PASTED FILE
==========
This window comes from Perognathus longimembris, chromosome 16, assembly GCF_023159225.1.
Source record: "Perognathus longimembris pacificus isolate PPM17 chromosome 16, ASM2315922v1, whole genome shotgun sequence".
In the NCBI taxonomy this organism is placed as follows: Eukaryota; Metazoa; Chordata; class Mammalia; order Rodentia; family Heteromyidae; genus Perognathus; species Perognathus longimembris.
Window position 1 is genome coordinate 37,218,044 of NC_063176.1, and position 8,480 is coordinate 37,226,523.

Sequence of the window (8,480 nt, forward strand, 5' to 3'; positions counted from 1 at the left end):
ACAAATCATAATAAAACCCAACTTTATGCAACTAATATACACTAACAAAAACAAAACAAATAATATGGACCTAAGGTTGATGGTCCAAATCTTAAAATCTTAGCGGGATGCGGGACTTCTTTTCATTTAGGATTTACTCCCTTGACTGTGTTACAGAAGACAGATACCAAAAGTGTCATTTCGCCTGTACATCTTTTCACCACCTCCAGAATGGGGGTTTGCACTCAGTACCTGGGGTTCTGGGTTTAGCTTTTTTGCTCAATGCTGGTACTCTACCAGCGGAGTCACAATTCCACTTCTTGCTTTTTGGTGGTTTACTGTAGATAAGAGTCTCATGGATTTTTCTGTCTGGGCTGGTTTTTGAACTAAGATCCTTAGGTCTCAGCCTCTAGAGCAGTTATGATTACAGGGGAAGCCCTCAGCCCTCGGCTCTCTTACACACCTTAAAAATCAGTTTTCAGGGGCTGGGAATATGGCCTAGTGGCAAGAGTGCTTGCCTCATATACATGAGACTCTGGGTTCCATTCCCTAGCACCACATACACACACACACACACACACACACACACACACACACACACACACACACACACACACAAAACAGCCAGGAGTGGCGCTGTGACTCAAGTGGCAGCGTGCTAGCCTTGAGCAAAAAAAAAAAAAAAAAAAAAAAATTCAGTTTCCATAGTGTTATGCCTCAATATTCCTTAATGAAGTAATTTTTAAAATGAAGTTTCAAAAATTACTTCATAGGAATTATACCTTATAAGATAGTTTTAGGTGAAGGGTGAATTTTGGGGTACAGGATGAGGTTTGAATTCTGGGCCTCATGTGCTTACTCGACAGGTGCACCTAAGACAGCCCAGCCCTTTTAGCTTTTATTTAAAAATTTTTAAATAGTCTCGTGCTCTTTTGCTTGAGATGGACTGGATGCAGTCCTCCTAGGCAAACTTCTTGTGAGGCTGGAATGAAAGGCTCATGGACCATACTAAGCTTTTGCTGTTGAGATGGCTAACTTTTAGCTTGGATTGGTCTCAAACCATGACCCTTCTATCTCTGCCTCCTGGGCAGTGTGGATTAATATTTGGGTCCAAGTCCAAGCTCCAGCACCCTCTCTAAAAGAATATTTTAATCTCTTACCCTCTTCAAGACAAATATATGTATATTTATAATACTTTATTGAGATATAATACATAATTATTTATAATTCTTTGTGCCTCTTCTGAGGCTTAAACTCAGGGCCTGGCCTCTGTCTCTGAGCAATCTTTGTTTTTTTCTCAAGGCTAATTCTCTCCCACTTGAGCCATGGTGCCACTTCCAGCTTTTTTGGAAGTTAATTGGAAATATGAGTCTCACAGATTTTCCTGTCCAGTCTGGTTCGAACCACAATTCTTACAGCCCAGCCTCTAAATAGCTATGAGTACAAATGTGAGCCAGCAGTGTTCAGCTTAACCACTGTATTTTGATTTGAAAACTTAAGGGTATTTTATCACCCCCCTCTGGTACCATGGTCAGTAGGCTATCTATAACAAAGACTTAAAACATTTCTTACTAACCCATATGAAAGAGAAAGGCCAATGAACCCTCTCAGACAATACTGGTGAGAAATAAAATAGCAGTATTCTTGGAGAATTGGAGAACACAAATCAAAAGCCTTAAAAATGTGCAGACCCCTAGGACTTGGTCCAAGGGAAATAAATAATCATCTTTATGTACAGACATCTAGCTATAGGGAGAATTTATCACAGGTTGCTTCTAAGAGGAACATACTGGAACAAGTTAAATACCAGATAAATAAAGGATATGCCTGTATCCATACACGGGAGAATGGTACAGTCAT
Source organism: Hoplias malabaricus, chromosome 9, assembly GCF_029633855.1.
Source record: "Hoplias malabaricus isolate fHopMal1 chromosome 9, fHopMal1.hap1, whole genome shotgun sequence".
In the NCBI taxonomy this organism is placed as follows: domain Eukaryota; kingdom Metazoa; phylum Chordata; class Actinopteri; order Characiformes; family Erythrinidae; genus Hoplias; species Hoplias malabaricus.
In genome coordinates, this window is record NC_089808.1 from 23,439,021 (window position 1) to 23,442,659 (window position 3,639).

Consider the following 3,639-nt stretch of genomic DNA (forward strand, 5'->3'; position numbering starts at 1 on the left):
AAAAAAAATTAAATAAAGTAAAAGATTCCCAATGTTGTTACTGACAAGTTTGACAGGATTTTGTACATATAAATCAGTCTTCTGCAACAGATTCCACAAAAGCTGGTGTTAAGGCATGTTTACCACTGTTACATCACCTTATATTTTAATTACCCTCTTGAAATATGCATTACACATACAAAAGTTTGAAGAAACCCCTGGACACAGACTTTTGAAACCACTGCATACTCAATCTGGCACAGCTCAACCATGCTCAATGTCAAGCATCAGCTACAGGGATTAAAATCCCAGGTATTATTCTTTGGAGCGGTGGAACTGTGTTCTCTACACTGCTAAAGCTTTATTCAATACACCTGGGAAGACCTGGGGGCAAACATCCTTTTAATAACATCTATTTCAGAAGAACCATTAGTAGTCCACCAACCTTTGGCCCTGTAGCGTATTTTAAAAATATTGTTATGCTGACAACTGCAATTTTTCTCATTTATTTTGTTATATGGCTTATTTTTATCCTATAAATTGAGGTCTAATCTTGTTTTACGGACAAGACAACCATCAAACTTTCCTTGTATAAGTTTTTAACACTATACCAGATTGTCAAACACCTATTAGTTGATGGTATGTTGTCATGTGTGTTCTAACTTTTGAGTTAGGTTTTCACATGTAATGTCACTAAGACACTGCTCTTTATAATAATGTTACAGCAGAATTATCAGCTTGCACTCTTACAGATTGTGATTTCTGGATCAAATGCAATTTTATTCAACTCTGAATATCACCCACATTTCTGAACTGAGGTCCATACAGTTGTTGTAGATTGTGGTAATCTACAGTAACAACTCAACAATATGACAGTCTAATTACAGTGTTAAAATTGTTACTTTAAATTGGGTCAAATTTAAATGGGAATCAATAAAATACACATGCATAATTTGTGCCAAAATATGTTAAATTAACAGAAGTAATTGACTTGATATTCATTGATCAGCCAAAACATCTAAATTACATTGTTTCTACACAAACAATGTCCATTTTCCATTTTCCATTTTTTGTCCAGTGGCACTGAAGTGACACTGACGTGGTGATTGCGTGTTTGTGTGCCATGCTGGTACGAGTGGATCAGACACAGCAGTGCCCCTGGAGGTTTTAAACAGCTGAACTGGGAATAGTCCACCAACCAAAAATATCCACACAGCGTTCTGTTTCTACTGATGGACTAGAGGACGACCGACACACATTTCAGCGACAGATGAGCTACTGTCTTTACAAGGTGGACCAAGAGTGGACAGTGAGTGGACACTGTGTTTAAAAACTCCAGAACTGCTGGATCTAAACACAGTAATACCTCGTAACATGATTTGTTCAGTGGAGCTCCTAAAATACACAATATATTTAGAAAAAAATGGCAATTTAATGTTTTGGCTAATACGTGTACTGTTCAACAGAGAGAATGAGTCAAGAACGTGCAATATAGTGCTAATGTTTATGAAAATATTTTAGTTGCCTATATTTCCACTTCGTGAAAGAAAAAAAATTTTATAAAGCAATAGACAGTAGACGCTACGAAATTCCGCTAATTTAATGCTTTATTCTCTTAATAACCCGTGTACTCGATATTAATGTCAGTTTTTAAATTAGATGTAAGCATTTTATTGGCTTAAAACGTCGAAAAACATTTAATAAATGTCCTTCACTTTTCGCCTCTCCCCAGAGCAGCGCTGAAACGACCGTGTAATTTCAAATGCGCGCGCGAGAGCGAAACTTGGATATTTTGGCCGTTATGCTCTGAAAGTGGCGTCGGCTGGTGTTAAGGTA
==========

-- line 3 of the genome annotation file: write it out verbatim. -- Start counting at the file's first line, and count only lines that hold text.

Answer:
In the NCBI taxonomy this organism is placed as follows: Eukaryota; Metazoa; Chordata; class Mammalia; order Rodentia; family Heteromyidae; genus Perognathus; species Perognathus longimembris.